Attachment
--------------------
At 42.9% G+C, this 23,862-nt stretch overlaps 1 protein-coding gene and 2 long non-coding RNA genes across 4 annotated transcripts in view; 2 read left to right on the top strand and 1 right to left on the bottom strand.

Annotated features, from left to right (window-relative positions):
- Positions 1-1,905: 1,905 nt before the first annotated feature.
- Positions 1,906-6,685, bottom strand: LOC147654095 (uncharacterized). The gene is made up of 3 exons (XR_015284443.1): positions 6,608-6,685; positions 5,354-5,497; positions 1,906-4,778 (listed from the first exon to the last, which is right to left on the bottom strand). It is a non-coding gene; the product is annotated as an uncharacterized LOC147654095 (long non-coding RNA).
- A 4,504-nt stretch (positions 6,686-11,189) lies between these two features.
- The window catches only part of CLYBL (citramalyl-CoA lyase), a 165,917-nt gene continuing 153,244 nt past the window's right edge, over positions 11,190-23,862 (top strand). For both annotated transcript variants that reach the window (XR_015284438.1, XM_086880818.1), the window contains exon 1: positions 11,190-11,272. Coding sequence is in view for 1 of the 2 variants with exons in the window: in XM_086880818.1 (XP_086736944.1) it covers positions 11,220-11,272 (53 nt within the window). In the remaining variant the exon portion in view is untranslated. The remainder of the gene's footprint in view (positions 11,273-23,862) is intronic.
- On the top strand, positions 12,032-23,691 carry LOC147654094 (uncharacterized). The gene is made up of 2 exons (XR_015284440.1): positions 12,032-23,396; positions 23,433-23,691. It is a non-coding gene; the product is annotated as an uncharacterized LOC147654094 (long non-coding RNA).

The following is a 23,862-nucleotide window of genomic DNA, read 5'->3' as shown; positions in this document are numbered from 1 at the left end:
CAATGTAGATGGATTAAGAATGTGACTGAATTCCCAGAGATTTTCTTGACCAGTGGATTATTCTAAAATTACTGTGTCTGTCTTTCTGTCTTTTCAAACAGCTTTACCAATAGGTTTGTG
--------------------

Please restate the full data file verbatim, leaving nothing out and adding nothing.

At 42.9% G+C, this 23,862-nt stretch overlaps 1 protein-coding gene and 2 long non-coding RNA genes across 4 annotated transcripts in view; 2 read left to right on the top strand and 1 right to left on the bottom strand.

Annotated features, from left to right (window-relative positions):
- Positions 1-1,905: 1,905 nt before the first annotated feature.
- Positions 1,906-6,685, bottom strand: LOC147654095 (uncharacterized). The gene is made up of 3 exons (XR_015284443.1): positions 6,608-6,685; positions 5,354-5,497; positions 1,906-4,778 (listed from the first exon to the last, which is right to left on the bottom strand). It is a non-coding gene; the product is annotated as an uncharacterized LOC147654095 (long non-coding RNA).
- A 4,504-nt stretch (positions 6,686-11,189) lies between these two features.
- The window catches only part of CLYBL (citramalyl-CoA lyase), a 165,917-nt gene continuing 153,244 nt past the window's right edge, over positions 11,190-23,862 (top strand). For both annotated transcript variants that reach the window (XR_015284438.1, XM_086880818.1), the window contains exon 1: positions 11,190-11,272. Coding sequence is in view for 1 of the 2 variants with exons in the window: in XM_086880818.1 (XP_086736944.1) it covers positions 11,220-11,272 (53 nt within the window). In the remaining variant the exon portion in view is untranslated. The remainder of the gene's footprint in view (positions 11,273-23,862) is intronic.
- On the top strand, positions 12,032-23,691 carry LOC147654094 (uncharacterized). The gene is made up of 2 exons (XR_015284440.1): positions 12,032-23,396; positions 23,433-23,691. It is a non-coding gene; the product is annotated as an uncharacterized LOC147654094 (long non-coding RNA).

The following is a 23,862-nucleotide window of genomic DNA, read 5'->3' as shown; positions in this document are numbered from 1 at the left end:
CAATGTAGATGGATTAAGAATGTGACTGAATTCCCAGAGATTTTCTTGACCAGTGGATTATTCTAAAATTACTGTGTCTGTCTTTCTGTCTTTTCAAACAGCTTTACCAATAGGTTTGTG